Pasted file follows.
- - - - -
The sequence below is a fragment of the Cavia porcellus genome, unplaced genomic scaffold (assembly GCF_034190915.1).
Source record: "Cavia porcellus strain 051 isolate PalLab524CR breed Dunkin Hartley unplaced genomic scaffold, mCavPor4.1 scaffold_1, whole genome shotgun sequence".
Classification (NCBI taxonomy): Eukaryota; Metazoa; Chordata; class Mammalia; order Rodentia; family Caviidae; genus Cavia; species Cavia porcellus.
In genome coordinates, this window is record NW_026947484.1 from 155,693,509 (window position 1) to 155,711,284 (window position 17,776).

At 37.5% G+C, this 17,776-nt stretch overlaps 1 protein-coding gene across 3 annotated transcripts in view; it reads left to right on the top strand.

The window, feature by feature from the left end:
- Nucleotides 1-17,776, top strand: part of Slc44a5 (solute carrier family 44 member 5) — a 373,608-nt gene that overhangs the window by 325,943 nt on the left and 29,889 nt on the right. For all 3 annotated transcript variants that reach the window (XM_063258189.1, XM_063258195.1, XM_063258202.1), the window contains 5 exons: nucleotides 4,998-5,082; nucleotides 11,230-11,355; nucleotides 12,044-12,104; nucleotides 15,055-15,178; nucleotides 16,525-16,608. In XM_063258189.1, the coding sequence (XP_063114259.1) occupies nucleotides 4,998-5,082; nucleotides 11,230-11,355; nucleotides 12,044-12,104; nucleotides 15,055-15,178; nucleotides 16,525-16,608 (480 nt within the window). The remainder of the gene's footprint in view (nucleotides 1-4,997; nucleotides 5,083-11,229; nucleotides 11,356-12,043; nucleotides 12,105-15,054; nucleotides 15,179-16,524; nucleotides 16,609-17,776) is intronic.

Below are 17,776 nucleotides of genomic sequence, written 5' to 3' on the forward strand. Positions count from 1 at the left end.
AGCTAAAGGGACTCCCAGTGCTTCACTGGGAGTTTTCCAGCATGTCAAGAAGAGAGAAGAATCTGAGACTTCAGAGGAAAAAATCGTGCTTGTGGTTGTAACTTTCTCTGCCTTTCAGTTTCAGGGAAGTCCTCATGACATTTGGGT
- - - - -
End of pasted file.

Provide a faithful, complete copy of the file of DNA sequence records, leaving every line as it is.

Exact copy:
The sequence below is a fragment of the Cavia porcellus genome, unplaced genomic scaffold (assembly GCF_034190915.1).
Source record: "Cavia porcellus strain 051 isolate PalLab524CR breed Dunkin Hartley unplaced genomic scaffold, mCavPor4.1 scaffold_1, whole genome shotgun sequence".
Classification (NCBI taxonomy): Eukaryota; Metazoa; Chordata; class Mammalia; order Rodentia; family Caviidae; genus Cavia; species Cavia porcellus.
In genome coordinates, this window is record NW_026947484.1 from 155,693,509 (window position 1) to 155,711,284 (window position 17,776).

At 37.5% G+C, this 17,776-nt stretch overlaps 1 protein-coding gene across 3 annotated transcripts in view; it reads left to right on the top strand.

The window, feature by feature from the left end:
- Nucleotides 1-17,776, top strand: part of Slc44a5 (solute carrier family 44 member 5) — a 373,608-nt gene that overhangs the window by 325,943 nt on the left and 29,889 nt on the right. For all 3 annotated transcript variants that reach the window (XM_063258189.1, XM_063258195.1, XM_063258202.1), the window contains 5 exons: nucleotides 4,998-5,082; nucleotides 11,230-11,355; nucleotides 12,044-12,104; nucleotides 15,055-15,178; nucleotides 16,525-16,608. In XM_063258189.1, the coding sequence (XP_063114259.1) occupies nucleotides 4,998-5,082; nucleotides 11,230-11,355; nucleotides 12,044-12,104; nucleotides 15,055-15,178; nucleotides 16,525-16,608 (480 nt within the window). The remainder of the gene's footprint in view (nucleotides 1-4,997; nucleotides 5,083-11,229; nucleotides 11,356-12,043; nucleotides 12,105-15,054; nucleotides 15,179-16,524; nucleotides 16,609-17,776) is intronic.

Below are 17,776 nucleotides of genomic sequence, written 5' to 3' on the forward strand. Positions count from 1 at the left end.
AGCTAAAGGGACTCCCAGTGCTTCACTGGGAGTTTTCCAGCATGTCAAGAAGAGAGAAGAATCTGAGACTTCAGAGGAAAAAATCGTGCTTGTGGTTGTAACTTTCTCTGCCTTTCAGTTTCAGGGAAGTCCTCATGACATTTGGGT